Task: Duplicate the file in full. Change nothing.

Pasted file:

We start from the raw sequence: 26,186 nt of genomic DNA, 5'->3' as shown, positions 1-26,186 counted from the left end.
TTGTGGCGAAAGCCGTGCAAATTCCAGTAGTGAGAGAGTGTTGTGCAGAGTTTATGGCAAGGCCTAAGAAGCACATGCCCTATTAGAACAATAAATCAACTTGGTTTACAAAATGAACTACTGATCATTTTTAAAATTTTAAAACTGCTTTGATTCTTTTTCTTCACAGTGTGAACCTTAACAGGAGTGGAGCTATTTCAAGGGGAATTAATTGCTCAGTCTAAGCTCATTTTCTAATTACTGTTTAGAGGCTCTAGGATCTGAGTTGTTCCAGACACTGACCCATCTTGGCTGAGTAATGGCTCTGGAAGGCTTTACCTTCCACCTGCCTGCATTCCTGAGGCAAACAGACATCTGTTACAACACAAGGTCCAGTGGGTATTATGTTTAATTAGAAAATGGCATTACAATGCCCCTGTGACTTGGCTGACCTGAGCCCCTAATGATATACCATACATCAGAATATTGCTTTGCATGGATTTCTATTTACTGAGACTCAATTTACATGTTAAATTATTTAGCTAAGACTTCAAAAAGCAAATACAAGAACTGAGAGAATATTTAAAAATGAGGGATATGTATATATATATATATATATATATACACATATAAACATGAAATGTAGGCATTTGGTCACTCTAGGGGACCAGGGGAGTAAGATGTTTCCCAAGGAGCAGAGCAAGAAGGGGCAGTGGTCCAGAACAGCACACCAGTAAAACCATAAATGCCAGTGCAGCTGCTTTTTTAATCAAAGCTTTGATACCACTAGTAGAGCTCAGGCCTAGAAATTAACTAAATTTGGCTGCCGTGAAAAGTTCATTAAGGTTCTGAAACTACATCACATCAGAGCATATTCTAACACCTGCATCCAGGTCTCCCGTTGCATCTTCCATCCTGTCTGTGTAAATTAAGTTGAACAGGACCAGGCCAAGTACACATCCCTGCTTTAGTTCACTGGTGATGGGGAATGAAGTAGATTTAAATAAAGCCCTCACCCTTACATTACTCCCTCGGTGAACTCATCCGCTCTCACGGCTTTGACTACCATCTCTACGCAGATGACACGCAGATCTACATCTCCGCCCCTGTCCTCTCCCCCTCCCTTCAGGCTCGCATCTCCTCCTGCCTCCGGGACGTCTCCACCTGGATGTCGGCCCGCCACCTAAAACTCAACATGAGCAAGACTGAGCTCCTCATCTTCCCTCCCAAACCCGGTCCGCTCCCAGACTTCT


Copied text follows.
We start from the raw sequence: 26,186 nt of genomic DNA, 5'->3' as shown, positions 1-26,186 counted from the left end.
TTGTGGCGAAAGCCGTGCAAATTCCAGTAGTGAGAGAGTGTTGTGCAGAGTTTATGGCAAGGCCTAAGAAGCACATGCCCTATTAGAACAATAAATCAACTTGGTTTACAAAATGAACTACTGATCATTTTTAAAATTTTAAAACTGCTTTGATTCTTTTTCTTCACAGTGTGAACCTTAACAGGAGTGGAGCTATTTCAAGGGGAATTAATTGCTCAGTCTAAGCTCATTTTCTAATTACTGTTTAGAGGCTCTAGGATCTGAGTTGTTCCAGACACTGACCCATCTTGGCTGAGTAATGGCTCTGGAAGGCTTTACCTTCCACCTGCCTGCATTCCTGAGGCAAACAGACATCTGTTACAACACAAGGTCCAGTGGGTATTATGTTTAATTAGAAAATGGCATTACAATGCCCCTGTGACTTGGCTGACCTGAGCCCCTAATGATATACCATACATCAGAATATTGCTTTGCATGGATTTCTATTTACTGAGACTCAATTTACATGTTAAATTATTTAGCTAAGACTTCAAAAAGCAAATACAAGAACTGAGAGAATATTTAAAAATGAGGGATATGTATATATATATATATATATATATACACATATAAACATGAAATGTAGGCATTTGGTCACTCTAGGGGACCAGGGGAGTAAGATGTTTCCCAAGGAGCAGAGCAAGAAGGGGCAGTGGTCCAGAACAGCACACCAGTAAAACCATAAATGCCAGTGCAGCTGCTTTTTTAATCAAAGCTTTGATACCACTAGTAGAGCTCAGGCCTAGAAATTAACTAAATTTGGCTGCCGTGAAAAGTTCATTAAGGTTCTGAAACTACATCACATCAGAGCATATTCTAACACCTGCATCCAGGTCTCCCGTTGCATCTTCCATCCTGTCTGTGTAAATTAAGTTGAACAGGACCAGGCCAAGTACACATCCCTGCTTTAGTTCACTGGTGATGGGGAATGAAGTAGATTTAAATAAAGCCCTCACCCTTACATTACTCCCTCGGTGAACTCATCCGCTCTCACGGCTTTGACTACCATCTCTACGCAGATGACACGCAGATCTACATCTCCGCCCCTGTCCTCTCCCCCTCCCTTCAGGCTCGCATCTCCTCCTGCCTCCGGGACGTCTCCACCTGGATGTCGGCCCGCCACCTAAAACTCAACATGAGCAAGACTGAGCTCCTCATCTTCCCTCCCAAACCCGGTCCGCTCCCAGACTTCT